I’m David Torkington, a Spiritual Theologian, Author and Speaker. I specialize in Prayer, Christian Spirituality and Mystical Theology. I write and speak predominantly about Prayer which I believe transforms us into Christ in this life, and enables us to share in something of the life and love that continually flows between Christ and his Father. I blog on http://www.davidtorkington.com where my podcasts can be found.
Many years ago when I used to run courses for school leavers, I used to begin by asking the boys and girls to tell me when they were last really happy. I remember one boy said that it was when he was fishing with his father, another when watching one of his favorite films, and yet another when he was playing football with his friends. One of the girls loved a day of retail therapy with her mother, another loved playing the piano, not for her exams, but for the sheer pleasure of it. Finally one girls said her happiest moments were spent on holiday with her boyfriend. Strangely enough it always used to take them a long time to see the common denominator – the reason why doing all these different things had given them all so much pleasure. For a greater or less period of time they had been so absorbed in something, or someone else, that they simply forgot about themselves. In the discussions that followed they usually came to the same conclusion, namely that, this happiness could be found and perpetuated more in loving someone else than in anything else. read on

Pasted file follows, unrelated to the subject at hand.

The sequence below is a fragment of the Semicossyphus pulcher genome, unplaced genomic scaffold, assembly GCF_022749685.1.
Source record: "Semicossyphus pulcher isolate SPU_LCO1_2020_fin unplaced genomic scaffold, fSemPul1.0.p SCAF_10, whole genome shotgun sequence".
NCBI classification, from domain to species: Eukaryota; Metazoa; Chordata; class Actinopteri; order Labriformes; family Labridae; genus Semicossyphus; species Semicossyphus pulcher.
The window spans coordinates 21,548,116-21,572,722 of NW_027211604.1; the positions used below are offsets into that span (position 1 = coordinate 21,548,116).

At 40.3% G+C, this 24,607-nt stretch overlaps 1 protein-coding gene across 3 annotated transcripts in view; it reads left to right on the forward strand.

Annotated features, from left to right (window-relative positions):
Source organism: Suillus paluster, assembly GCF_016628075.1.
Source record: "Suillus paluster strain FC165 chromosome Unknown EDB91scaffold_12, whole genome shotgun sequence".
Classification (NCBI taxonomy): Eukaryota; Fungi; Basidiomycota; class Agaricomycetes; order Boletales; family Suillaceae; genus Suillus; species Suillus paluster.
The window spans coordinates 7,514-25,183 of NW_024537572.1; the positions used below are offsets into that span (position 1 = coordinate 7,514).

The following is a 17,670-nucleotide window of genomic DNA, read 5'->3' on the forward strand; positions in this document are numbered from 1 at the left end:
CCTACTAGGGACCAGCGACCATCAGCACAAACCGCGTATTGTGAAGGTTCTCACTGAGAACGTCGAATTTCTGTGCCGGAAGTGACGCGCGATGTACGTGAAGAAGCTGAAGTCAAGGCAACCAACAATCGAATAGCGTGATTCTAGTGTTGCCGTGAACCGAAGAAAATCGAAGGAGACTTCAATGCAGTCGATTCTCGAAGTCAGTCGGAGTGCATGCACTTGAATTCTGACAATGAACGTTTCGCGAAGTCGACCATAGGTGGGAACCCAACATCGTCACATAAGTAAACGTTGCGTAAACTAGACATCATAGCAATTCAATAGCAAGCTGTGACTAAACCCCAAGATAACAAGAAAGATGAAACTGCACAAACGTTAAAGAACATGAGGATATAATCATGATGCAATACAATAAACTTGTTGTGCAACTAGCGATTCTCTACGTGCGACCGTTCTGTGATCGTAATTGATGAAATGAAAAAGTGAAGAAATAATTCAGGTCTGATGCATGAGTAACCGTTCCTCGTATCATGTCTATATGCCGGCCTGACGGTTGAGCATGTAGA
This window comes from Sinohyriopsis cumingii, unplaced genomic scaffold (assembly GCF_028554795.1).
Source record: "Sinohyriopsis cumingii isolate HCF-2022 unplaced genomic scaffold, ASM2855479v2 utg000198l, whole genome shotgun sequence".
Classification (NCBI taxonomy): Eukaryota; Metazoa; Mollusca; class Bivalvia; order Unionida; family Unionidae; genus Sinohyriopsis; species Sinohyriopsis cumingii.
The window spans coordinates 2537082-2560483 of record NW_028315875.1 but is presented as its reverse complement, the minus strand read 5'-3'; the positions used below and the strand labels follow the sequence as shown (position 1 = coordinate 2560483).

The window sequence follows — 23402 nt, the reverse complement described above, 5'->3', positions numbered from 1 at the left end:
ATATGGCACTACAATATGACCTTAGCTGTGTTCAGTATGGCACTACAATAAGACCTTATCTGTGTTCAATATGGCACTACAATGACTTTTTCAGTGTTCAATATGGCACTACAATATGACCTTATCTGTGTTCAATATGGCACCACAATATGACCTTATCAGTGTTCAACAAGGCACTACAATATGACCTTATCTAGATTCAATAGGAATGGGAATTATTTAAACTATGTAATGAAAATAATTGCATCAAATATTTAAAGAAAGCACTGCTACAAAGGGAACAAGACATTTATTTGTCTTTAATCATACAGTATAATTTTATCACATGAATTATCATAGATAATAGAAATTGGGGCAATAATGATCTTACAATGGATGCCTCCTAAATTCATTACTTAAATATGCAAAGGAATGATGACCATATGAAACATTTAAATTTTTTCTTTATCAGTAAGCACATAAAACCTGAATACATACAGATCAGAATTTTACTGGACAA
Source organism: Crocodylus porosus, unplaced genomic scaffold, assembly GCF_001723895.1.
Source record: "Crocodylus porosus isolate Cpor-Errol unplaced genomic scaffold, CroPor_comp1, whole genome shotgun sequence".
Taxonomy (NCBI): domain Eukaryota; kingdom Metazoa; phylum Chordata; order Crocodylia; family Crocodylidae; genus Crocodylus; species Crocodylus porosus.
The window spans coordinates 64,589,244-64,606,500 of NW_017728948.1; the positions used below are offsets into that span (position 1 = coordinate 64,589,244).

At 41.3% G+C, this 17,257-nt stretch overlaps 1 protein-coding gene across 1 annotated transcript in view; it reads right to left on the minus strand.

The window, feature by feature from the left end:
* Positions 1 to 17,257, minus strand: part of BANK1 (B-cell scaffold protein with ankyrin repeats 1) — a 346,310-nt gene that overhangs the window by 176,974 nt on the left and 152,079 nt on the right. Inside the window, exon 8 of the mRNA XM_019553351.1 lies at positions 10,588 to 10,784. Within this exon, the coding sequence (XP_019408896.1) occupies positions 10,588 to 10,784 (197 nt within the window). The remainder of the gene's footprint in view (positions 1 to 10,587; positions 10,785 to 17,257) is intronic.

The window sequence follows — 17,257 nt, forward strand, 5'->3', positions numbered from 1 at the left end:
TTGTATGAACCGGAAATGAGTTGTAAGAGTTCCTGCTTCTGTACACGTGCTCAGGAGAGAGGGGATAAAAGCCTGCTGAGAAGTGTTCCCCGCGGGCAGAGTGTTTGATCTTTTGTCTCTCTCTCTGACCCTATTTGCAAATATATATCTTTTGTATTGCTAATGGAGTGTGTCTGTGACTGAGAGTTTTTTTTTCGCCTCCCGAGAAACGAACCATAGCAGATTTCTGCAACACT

I’m David Torkington, a Spiritual Theologian, Author and Speaker. I specialize in Prayer, Christian Spirituality and Mystical Theology. I write and speak predominantly about Prayer which I believe transforms us into Christ in this life, and enables us to share in something of the life and love that continually flows between Christ and his Father.
A most unusual idea inspired by the actor, Alec McGowan, hit the London stage in the 1970s, when, in a personal tour de force, he rendered the whole of St Mark’s Gospel. Against all predictions he performed to a full house night after night. When the same thing happened in New York, where it was performed at the Marymount Manhattan and Playhouse theatres, a Catholic impresario had an idea. He approached Kieron Moore, who had made a name for himself playing Count Vronsky in the film version of Anna Karenina, opposite Vivien Leigh. He asked Moore, who was a devout Catholic, if he would ‘star’ in a similar stage production, but this time in a rendering of St John’s final discourse of Jesus at the Last Supper.
“It cannot be done,” said Moore, “And it most certainly will not be attempted by me. Only one person could utter such deep and profound mystical truths, and that is Jesus himself, and when they are read they can only be read and understood by those who are inspired by the same ‘Spirit’ who inspired him.” read on
I’m David Torkington, a Spiritual Theologian, Author and Speaker. I specialize in Prayer, Christian Spirituality and Mystical Theology. I write and speak predominantly about Prayer which I believe transforms us into Christ in this life, and enables us to share in something of the life and love that continually flows between Christ and his Father. I blog and podcast at http://www.davidtorkington.com